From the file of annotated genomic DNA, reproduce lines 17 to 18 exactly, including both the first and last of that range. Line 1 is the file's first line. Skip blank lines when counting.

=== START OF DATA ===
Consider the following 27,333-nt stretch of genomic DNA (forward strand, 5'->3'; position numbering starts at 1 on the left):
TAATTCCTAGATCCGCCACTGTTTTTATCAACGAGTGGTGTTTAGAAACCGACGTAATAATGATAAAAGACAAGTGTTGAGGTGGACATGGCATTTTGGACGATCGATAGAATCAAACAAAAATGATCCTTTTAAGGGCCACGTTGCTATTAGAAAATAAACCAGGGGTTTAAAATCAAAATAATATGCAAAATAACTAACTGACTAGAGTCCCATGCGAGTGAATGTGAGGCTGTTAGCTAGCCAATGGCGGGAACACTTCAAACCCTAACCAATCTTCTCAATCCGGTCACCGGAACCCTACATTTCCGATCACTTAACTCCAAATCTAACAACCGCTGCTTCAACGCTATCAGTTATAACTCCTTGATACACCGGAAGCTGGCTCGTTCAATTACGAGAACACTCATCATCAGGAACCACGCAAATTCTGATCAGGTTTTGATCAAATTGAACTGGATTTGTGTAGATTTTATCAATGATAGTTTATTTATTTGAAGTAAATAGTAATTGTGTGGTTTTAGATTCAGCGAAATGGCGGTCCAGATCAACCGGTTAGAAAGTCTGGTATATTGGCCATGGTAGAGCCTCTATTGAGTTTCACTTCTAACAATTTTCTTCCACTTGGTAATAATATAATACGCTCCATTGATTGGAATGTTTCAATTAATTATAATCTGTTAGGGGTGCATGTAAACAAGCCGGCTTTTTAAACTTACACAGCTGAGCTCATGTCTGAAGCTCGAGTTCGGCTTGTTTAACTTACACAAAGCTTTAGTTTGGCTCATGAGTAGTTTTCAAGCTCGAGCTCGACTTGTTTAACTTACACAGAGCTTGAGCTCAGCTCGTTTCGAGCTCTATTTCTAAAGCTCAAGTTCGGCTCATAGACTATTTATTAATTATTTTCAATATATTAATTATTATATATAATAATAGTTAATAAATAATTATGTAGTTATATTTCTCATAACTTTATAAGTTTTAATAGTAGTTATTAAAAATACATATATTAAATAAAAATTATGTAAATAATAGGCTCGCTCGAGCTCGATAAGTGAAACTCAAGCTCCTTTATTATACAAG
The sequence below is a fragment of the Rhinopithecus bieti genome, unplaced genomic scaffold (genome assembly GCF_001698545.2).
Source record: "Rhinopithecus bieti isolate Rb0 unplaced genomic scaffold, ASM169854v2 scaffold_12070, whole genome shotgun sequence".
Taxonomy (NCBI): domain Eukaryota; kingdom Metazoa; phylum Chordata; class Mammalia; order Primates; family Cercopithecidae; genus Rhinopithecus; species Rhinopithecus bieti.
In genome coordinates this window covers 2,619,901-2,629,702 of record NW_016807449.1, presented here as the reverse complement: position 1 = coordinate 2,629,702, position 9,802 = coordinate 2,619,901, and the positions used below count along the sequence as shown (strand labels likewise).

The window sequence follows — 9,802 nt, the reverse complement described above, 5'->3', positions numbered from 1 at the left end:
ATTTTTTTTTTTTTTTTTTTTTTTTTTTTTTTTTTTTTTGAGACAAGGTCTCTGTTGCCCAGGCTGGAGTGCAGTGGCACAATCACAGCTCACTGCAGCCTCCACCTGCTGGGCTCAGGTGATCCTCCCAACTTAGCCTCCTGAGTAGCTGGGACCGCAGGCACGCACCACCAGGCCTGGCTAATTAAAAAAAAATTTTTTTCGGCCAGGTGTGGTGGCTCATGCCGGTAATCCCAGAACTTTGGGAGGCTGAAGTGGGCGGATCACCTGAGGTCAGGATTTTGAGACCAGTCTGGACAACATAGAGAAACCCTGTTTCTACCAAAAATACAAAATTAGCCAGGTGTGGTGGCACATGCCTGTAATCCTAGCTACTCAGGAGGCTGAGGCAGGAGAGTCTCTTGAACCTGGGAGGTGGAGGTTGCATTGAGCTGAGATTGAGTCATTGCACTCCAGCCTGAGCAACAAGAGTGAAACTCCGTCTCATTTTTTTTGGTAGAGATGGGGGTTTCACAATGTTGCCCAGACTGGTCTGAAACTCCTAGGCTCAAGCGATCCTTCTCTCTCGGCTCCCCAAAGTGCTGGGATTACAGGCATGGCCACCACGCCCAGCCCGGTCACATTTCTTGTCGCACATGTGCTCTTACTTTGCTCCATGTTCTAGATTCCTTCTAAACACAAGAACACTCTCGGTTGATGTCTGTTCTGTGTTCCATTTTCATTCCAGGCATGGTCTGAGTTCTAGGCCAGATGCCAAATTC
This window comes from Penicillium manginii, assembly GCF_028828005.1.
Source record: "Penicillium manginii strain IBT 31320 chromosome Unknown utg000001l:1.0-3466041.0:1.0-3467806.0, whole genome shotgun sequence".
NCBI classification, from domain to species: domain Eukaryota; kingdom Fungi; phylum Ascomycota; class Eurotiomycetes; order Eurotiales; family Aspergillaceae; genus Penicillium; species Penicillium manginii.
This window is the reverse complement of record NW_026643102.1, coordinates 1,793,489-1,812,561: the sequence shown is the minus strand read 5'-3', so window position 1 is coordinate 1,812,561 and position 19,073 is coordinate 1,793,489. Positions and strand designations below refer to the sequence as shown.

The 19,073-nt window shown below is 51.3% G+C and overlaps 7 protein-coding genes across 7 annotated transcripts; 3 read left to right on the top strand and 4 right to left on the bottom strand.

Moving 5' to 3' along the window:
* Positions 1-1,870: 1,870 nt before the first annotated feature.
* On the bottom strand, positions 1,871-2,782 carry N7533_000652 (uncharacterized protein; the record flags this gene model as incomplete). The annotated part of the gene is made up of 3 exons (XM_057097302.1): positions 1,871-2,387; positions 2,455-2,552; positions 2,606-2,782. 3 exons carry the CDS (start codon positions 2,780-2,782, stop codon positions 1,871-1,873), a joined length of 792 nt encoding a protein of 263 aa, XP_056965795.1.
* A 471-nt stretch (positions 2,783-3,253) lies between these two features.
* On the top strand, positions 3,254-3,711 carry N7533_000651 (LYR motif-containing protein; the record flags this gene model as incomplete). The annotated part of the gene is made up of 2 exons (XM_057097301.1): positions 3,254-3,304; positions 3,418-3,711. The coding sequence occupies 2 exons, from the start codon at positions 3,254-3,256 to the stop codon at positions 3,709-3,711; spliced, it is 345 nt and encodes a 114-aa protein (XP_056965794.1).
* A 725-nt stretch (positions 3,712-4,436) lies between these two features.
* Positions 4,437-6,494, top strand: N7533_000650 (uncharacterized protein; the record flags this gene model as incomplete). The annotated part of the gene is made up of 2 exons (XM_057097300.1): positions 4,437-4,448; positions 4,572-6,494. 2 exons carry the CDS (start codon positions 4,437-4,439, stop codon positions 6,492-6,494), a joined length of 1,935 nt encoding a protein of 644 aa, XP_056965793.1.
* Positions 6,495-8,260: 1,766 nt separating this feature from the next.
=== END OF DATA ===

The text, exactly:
* A 471-nt stretch (positions 2,783-3,253) lies between these two features.
* On the top strand, positions 3,254-3,711 carry N7533_000651 (LYR motif-containing protein; the record flags this gene model as incomplete). The annotated part of the gene is made up of 2 exons (XM_057097301.1): positions 3,254-3,304; positions 3,418-3,711. The coding sequence occupies 2 exons, from the start codon at positions 3,254-3,256 to the stop codon at positions 3,709-3,711; spliced, it is 345 nt and encodes a 114-aa protein (XP_056965794.1).